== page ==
This provision underscores the right of states to safeguard their reserved powers and maintain a balance between federal and state authority. It upholds the principle that the enumerated powers delegated to Congress are distinct and limited, and any laws beyond such boundaries may be deemed null and void through the lawful exercise of nullification by the states.
Section 3: Procedure for Nullification
To initiate the nullification process, a state must pass a law through its legislature specifically declaring the federal law, policy, judicial decision, or executive order to be null and void within its jurisdiction.
The nullification law passed by a state must provide a detailed explanation of the reasons for nullification, citing constitutional principles or any other relevant legal arguments.
Section 4: Prior Inconsistent Laws
Any inconsistency of laws and policies at any level of government that is found to be in conflict with this doctrine falls under the duty of each state to carry out processes invoking this amendment, nullifying them, and repudiating any prior indebtedness thereto.
Section 5: Overturning State Nullification
Nullification by a state can be overturned either by a two-thirds majority vote in both chambers of the United States Congress or by a two-thirds majority vote in the legislature of the state that originally enacted the nullification.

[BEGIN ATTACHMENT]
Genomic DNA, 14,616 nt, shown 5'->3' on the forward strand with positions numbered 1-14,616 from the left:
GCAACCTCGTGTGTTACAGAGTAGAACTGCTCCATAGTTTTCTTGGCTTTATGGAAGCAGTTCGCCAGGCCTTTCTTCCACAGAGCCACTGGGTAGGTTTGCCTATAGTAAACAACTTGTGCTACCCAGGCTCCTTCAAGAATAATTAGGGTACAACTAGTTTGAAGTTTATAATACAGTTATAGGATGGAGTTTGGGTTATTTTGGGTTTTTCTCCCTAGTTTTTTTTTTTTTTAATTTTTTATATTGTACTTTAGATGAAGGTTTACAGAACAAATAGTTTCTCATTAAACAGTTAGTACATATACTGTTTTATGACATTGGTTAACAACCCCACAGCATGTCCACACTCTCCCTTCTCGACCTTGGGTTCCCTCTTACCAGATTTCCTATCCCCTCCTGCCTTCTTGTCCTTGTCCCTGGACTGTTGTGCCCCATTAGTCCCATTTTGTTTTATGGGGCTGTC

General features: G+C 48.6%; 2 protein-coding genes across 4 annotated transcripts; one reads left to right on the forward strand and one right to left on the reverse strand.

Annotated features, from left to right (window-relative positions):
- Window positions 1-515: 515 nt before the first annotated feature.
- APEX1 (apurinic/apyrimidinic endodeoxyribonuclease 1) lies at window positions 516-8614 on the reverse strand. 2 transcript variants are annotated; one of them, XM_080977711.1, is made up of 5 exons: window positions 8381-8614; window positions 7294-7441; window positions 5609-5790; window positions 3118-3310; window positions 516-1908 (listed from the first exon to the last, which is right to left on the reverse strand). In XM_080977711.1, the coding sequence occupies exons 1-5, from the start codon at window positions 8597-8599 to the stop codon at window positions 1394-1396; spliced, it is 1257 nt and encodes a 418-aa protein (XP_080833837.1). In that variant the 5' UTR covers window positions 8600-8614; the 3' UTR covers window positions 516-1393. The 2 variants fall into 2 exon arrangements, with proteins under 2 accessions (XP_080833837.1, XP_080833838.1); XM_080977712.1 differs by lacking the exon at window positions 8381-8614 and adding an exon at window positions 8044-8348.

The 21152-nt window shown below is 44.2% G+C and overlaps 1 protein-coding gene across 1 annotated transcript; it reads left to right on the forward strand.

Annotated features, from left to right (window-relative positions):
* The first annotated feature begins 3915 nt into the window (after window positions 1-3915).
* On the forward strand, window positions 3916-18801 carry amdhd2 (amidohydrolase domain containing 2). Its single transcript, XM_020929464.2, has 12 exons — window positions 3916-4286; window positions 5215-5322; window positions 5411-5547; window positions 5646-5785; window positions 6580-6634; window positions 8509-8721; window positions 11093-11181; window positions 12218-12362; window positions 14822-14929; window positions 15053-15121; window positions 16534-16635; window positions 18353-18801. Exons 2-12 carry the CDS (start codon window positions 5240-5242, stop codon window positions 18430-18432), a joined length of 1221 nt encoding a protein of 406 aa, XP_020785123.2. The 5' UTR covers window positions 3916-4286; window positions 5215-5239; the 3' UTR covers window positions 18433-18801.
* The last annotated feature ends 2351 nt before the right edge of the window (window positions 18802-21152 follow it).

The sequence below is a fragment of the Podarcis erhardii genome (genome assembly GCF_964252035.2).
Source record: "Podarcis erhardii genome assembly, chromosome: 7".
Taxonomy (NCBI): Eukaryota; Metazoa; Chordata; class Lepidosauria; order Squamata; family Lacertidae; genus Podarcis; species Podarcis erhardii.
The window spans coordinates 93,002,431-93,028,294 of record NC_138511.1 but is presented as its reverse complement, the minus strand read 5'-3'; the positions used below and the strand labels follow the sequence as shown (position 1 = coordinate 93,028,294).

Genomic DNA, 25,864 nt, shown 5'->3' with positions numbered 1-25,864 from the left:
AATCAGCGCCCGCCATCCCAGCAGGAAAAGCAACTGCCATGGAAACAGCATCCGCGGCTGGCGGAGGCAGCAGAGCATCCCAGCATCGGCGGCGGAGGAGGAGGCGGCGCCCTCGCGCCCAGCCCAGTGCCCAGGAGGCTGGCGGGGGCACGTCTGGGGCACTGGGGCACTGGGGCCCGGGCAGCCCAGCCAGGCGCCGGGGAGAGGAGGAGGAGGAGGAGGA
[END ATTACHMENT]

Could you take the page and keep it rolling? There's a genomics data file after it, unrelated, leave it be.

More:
Section 6: Policy Challenges by Federal Courts
Upon a 2/3 majority vote of Congress, within 90 days of a state law being passed that is deemed in conflict with any part of the federal government, shall any suit be initiated by the federal government.
The government is also specifically restrained from using other means to meddle or interfere with said states' rights, such as the defunding or funding of local dependent frameworks with an effect or aim to counteract said state law.
Section 7: Nullification Resolution
If the federal court rules in favor of the state nullification, the federal law, policy, judicial decision, or executive order shall be considered null and void within that specific state's boundaries.
If the federal court rules against the state nullification, the federal law, policy, judicial decision, or executive order shall remain in full force within the state.
Section 8: Preserving the Right of Nullification
Nothing in this amendment shall be construed as limiting the right of states to challenge the constitutionality of federal actions through established legal processes, including but not limited to judicial review in the United States Supreme Court.
Section 9: Severability
If any provision of this amendment is found to be invalid or unenforceable by a court of competent jurisdiction, the remaining provisions shall remain in full force and effect.
Section 10: Ratification
Congress shall have the authority to establish the procedures for the ratification of this amendment.
Section 11: Enactment
This amendment shall become effective immediately upon ratification by three-fourths of the state legislatures, or by conventions in three-fourths of the states, or by a two-thirds majority vote in both chambers of the United States Congress.